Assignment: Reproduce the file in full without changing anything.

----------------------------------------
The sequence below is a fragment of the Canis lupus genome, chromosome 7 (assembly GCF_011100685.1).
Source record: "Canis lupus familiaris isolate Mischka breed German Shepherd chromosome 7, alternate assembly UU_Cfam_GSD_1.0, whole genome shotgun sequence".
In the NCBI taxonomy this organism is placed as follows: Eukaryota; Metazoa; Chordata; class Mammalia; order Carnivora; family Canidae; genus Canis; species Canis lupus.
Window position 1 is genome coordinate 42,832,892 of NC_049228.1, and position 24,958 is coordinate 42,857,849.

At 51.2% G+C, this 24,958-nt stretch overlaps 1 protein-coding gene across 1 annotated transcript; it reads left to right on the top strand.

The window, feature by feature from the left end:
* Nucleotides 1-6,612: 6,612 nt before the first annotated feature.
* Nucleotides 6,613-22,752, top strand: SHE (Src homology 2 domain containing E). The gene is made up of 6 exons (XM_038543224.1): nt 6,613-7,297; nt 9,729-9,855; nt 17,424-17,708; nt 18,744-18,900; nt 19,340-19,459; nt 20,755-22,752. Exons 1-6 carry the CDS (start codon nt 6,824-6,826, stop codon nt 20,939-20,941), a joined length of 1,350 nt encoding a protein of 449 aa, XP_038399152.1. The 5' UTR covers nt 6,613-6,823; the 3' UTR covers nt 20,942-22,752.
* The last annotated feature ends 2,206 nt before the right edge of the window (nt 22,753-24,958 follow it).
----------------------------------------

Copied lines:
The sequence below is a fragment of the Canis lupus genome, chromosome 7 (assembly GCF_011100685.1).
Source record: "Canis lupus familiaris isolate Mischka breed German Shepherd chromosome 7, alternate assembly UU_Cfam_GSD_1.0, whole genome shotgun sequence".
In the NCBI taxonomy this organism is placed as follows: Eukaryota; Metazoa; Chordata; class Mammalia; order Carnivora; family Canidae; genus Canis; species Canis lupus.
Window position 1 is genome coordinate 42,832,892 of NC_049228.1, and position 24,958 is coordinate 42,857,849.

At 51.2% G+C, this 24,958-nt stretch overlaps 1 protein-coding gene across 1 annotated transcript; it reads left to right on the top strand.

The window, feature by feature from the left end:
* Nucleotides 1-6,612: 6,612 nt before the first annotated feature.
* Nucleotides 6,613-22,752, top strand: SHE (Src homology 2 domain containing E). The gene is made up of 6 exons (XM_038543224.1): nt 6,613-7,297; nt 9,729-9,855; nt 17,424-17,708; nt 18,744-18,900; nt 19,340-19,459; nt 20,755-22,752. Exons 1-6 carry the CDS (start codon nt 6,824-6,826, stop codon nt 20,939-20,941), a joined length of 1,350 nt encoding a protein of 449 aa, XP_038399152.1. The 5' UTR covers nt 6,613-6,823; the 3' UTR covers nt 20,942-22,752.
* The last annotated feature ends 2,206 nt before the right edge of the window (nt 22,753-24,958 follow it).